Can chemical softening agents minimize cavity enlargement during removal of failed anterior resin composite restorations?

E. J. Cruickshank, R. G. Chadwick

Research output: Contribution to journalArticlepeer-review

5 Citations (Scopus)


This in-vitro investigation sought to identify the most effective softening agents for three commercial anterior resin composites (Prisma APH®, Brilliant® and Blend-a-Lux®) from four potential agents (75% ethanol, polyacrylic acid, acetone and acetic acid), selected as having close solubility parameter values to BIS-GMA. The Vickers microhardness test was applied to samples before and following a 180 s application of each agent. In addition, the degree of cavity enlargement following removal of resin composite restorations, aged by thermocycling, was assessed by image analysis. Using the same method the influence of both colour match and the 180 s application of softening agents, in the optimum chemical/material combinations, upon this was determined. Analyses of variance revealed that significant (P < 0·01) reductions in surface microhardness occurred when 75% ethanol was applied to Prisma-APH® and acetic acid to Blend-a-Lux®. Removal of restorations of all materials resulted in highly significant (P < 0·001) increases in cavity size. Application of either 75% ethanol to Prisma-APH® restorations or acetic acid to Blend-a-Lux® did not alter this result. Thermocycling only produced a significant (P < 0·01) (McNemar Test) deterioration in shade match of the Prisma APH® restorations but analyses of variance, for all materials, revealed that the observed changes in colour match had no significant (P < 0·05) effect upon the degree of cavity size enlargement. It is concluded that the application of softening agents to reduce cavity enlargement is not a viable clinical option.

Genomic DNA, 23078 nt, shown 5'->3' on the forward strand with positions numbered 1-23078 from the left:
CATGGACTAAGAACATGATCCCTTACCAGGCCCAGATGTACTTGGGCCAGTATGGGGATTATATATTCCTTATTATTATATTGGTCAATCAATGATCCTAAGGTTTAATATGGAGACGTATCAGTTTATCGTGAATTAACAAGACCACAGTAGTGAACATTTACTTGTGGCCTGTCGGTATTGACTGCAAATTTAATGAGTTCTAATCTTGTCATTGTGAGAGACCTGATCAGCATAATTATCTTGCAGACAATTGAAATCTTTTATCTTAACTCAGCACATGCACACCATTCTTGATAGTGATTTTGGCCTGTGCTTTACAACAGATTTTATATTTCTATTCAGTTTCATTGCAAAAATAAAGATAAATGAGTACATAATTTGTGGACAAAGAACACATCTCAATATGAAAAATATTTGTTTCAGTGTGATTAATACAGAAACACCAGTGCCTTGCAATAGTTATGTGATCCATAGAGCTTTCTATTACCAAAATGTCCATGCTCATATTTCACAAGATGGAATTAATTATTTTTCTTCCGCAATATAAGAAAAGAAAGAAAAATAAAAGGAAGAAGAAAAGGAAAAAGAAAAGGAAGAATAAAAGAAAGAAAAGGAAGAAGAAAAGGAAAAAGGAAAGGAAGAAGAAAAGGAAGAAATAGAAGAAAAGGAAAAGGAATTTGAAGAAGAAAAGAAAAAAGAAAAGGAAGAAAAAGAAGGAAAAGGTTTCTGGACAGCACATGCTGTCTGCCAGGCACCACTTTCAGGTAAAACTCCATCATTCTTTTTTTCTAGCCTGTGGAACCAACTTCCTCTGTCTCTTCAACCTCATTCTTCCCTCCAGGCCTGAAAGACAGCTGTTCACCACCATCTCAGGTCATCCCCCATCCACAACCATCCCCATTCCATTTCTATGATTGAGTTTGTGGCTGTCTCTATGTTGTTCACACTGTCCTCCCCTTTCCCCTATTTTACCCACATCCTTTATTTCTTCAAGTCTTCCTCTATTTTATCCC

Original languageEnglish
Pages (from-to)167-173
Number of pages7
JournalJournal of Oral Rehabilitation
Issue number3
Publication statusPublished - Mar 1998

ASJC Scopus subject areas

  • Dentistry(all)


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